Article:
The Gardens are home to more than just plants.

The Gardens are home to more than just plants.

Our diverse natural habitats attract a wide range of birds, mammals, insects and reptiles. Some are native, while some have been introduced. All are wild animals and can roam within and beyond the Gardens.

It's very important that none of the animals are fed, and left to forage in the wild. Feeding wild animals changes their behaviours, disrupts natural food chains and can make them sick if the food is not their natural diet.

If you want to help wildlife, give them a natural diet by planting local indigenous shrubs or trees in your own garden to provide a healthy food source. Wildlife thrives on native vegetation, which also attracts insects for them to feed on as well. Ask your local nursery what indigenous plants would be suitable for your backyard.

Indian Peafowl

Pavo cristatus

Pavo cristatus (Indian Peafowl).

The Indian Peafowl (Pavo cristatus), or peacock, is a member of the pheasant family and is native to India and Pakistan. Peafowl were deliberately introduced to Australia in the 1800s.

The peafowl population in Sale originated from small number of peafowl let loose from a private owner. As wild animals, the peafowl roam freely around the Botanic Gardens and neighbouring properties.  

They roost in trees, safely out of reach of predators such as domestic dogs and cats, and foxes. The young peafowl, who cannot fly for two weeks after hatching, roost in the garden beds of the Botanic Gardens, or neighbouring properties.  

The Peafowl breeding season in Sale is from September to January, when visitors can witness the vibrant colours of the peacocks (the male) tail.  

Grey-headed Flying Foxes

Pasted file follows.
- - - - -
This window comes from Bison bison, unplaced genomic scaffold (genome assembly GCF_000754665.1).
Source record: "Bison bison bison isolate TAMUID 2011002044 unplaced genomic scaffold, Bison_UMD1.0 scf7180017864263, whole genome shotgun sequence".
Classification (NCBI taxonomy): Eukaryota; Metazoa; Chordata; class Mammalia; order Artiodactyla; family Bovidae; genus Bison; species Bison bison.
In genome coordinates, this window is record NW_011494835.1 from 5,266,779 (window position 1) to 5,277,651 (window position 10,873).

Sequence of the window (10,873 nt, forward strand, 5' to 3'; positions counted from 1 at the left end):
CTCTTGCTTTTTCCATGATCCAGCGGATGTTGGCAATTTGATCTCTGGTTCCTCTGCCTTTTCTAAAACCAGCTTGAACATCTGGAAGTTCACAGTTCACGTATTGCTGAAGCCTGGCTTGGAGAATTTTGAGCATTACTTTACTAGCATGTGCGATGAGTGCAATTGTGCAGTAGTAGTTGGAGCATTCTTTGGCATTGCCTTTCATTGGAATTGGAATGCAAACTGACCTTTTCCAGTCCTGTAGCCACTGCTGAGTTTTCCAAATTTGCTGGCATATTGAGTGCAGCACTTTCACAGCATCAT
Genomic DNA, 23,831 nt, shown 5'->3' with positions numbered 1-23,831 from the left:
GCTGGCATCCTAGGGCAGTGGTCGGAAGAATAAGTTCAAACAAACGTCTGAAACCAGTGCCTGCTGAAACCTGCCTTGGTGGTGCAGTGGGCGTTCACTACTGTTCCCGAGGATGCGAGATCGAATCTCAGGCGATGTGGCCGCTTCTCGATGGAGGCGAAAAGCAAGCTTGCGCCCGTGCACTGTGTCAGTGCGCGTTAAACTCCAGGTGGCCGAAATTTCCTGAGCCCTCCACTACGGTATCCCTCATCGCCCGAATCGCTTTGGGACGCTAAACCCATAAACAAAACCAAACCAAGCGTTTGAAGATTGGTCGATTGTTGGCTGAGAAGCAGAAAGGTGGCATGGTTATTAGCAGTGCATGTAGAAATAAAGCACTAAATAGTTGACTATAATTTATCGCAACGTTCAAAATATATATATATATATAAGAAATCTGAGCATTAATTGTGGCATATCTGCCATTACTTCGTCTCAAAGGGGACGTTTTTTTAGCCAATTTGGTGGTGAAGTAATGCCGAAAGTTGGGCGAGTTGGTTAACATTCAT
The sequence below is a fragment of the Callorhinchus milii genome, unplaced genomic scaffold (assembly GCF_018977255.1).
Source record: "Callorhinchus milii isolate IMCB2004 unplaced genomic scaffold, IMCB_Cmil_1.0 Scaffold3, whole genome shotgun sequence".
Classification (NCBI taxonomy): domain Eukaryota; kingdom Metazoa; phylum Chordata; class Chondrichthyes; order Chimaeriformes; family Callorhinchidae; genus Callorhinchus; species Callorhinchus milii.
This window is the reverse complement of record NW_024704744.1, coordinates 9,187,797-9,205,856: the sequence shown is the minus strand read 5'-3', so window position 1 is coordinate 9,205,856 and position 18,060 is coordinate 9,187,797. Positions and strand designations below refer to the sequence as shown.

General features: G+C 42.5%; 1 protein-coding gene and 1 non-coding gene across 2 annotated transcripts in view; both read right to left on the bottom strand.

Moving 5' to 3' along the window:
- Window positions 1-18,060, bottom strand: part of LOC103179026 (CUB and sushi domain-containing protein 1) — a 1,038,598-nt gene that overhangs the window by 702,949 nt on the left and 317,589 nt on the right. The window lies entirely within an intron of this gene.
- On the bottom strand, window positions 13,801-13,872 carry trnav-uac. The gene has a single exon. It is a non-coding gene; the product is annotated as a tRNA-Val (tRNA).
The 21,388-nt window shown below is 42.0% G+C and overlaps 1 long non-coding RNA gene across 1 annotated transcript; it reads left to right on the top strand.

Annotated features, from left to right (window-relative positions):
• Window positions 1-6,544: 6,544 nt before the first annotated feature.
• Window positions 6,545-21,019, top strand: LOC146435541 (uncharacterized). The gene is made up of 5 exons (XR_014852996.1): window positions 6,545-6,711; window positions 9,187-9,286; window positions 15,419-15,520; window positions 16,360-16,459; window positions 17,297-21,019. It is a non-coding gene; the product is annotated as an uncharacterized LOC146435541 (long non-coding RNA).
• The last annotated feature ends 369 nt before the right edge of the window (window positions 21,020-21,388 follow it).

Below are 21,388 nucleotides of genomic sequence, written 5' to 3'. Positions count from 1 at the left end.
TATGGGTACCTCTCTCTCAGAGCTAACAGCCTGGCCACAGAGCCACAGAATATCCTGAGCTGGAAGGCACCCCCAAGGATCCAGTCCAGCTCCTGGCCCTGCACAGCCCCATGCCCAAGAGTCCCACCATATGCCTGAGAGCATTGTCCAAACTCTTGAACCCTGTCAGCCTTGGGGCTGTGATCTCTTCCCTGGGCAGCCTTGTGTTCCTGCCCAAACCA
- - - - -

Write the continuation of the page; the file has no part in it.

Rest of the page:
Pteropus poliocephalus

Sale Botanic Gardens and the neighbouring Lake precinct is lucky enough to be a holiday spot for a transient population of Grey-Headed Flying Foxes each year.

A widely misunderstood mammal, flying foxes are a keystone species – meaning they are vital to the health of our ecosystem. They play a major role in the regeneration of native hardwood forests and rainforests by pollinating as they feed and dispersing seeds as they move throughout the forest. A single flying fox can disperse up to 60,000 seeds in one night. Through this role, flying foxes provide habitat for other native flora and fauna.

Extensive clearing of habitat, fires, prolonged drought and shooting have all contributed to population numbers dramatically decreasing.

Listed as a species vulnerable to extinction, this flying fox is protected under the Commonwealth’s Environment Protection and Biodiversity Act 1999. Penalties apply for harassing or disturbing them. The bats are sensitive to noise, so it is in their best interests to minimise noise when near them.

If you see a bat on the ground or low in trees this indicates it may need help. Do not touch the bat. Alert a wildlife carer by phoning Moonshadow Flying Fox Rescue on 0429 930 138 or The Department of Energy, Environment and Climate Action as the responsible authority on 136 186.  

It is important that bats are not handled because they could bite or scratch or you could injure them further. A very small percentage could carry Australian bat lyssa virus or Hendra virus.

Black Swans